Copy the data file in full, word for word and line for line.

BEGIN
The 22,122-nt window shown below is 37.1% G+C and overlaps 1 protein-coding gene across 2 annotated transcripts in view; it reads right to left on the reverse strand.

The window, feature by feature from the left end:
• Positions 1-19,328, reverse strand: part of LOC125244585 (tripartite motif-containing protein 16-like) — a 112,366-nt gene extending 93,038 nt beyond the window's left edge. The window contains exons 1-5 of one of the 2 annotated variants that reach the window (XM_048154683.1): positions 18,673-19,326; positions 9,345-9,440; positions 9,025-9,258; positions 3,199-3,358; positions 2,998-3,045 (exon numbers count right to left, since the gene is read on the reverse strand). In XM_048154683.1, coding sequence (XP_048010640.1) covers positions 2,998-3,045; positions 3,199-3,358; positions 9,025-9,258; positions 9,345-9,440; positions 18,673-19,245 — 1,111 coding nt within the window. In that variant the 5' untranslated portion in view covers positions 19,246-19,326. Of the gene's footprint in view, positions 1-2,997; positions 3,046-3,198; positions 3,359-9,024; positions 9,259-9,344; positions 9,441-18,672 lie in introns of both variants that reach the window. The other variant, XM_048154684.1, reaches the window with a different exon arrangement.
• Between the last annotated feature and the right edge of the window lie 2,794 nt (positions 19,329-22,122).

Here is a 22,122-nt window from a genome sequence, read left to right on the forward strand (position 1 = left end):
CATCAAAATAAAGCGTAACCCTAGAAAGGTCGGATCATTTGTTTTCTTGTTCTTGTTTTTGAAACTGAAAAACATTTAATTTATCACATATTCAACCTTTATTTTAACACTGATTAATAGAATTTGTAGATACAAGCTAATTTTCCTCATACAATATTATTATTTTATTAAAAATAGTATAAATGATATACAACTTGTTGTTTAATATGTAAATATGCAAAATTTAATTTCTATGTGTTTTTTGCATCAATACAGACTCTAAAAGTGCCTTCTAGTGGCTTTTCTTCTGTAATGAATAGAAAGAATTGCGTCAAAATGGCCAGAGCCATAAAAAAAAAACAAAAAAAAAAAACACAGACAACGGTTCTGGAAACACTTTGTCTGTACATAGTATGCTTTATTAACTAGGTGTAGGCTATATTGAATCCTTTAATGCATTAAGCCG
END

The 22,122-nt window shown below is 37.1% G+C and overlaps 1 protein-coding gene across 2 annotated transcripts in view; it reads right to left on the reverse strand.

The window, feature by feature from the left end:
• Positions 1-19,328, reverse strand: part of LOC125244585 (tripartite motif-containing protein 16-like) — a 112,366-nt gene extending 93,038 nt beyond the window's left edge. The window contains exons 1-5 of one of the 2 annotated variants that reach the window (XM_048154683.1): positions 18,673-19,326; positions 9,345-9,440; positions 9,025-9,258; positions 3,199-3,358; positions 2,998-3,045 (exon numbers count right to left, since the gene is read on the reverse strand). In XM_048154683.1, coding sequence (XP_048010640.1) covers positions 2,998-3,045; positions 3,199-3,358; positions 9,025-9,258; positions 9,345-9,440; positions 18,673-19,245 — 1,111 coding nt within the window. In that variant the 5' untranslated portion in view covers positions 19,246-19,326. Of the gene's footprint in view, positions 1-2,997; positions 3,046-3,198; positions 3,359-9,024; positions 9,259-9,344; positions 9,441-18,672 lie in introns of both variants that reach the window. The other variant, XM_048154684.1, reaches the window with a different exon arrangement.
• Between the last annotated feature and the right edge of the window lie 2,794 nt (positions 19,329-22,122).

Here is a 22,122-nt window from a genome sequence, read left to right on the forward strand (position 1 = left end):
CATCAAAATAAAGCGTAACCCTAGAAAGGTCGGATCATTTGTTTTCTTGTTCTTGTTTTTGAAACTGAAAAACATTTAATTTATCACATATTCAACCTTTATTTTAACACTGATTAATAGAATTTGTAGATACAAGCTAATTTTCCTCATACAATATTATTATTTTATTAAAAATAGTATAAATGATATACAACTTGTTGTTTAATATGTAAATATGCAAAATTTAATTTCTATGTGTTTTTTGCATCAATACAGACTCTAAAAGTGCCTTCTAGTGGCTTTTCTTCTGTAATGAATAGAAAGAATTGCGTCAAAATGGCCAGAGCCATAAAAAAAAAACAAAAAAAAAAAACACAGACAACGGTTCTGGAAACACTTTGTCTGTACATAGTATGCTTTATTAACTAGGTGTAGGCTATATTGAATCCTTTAATGCATTAAGCCG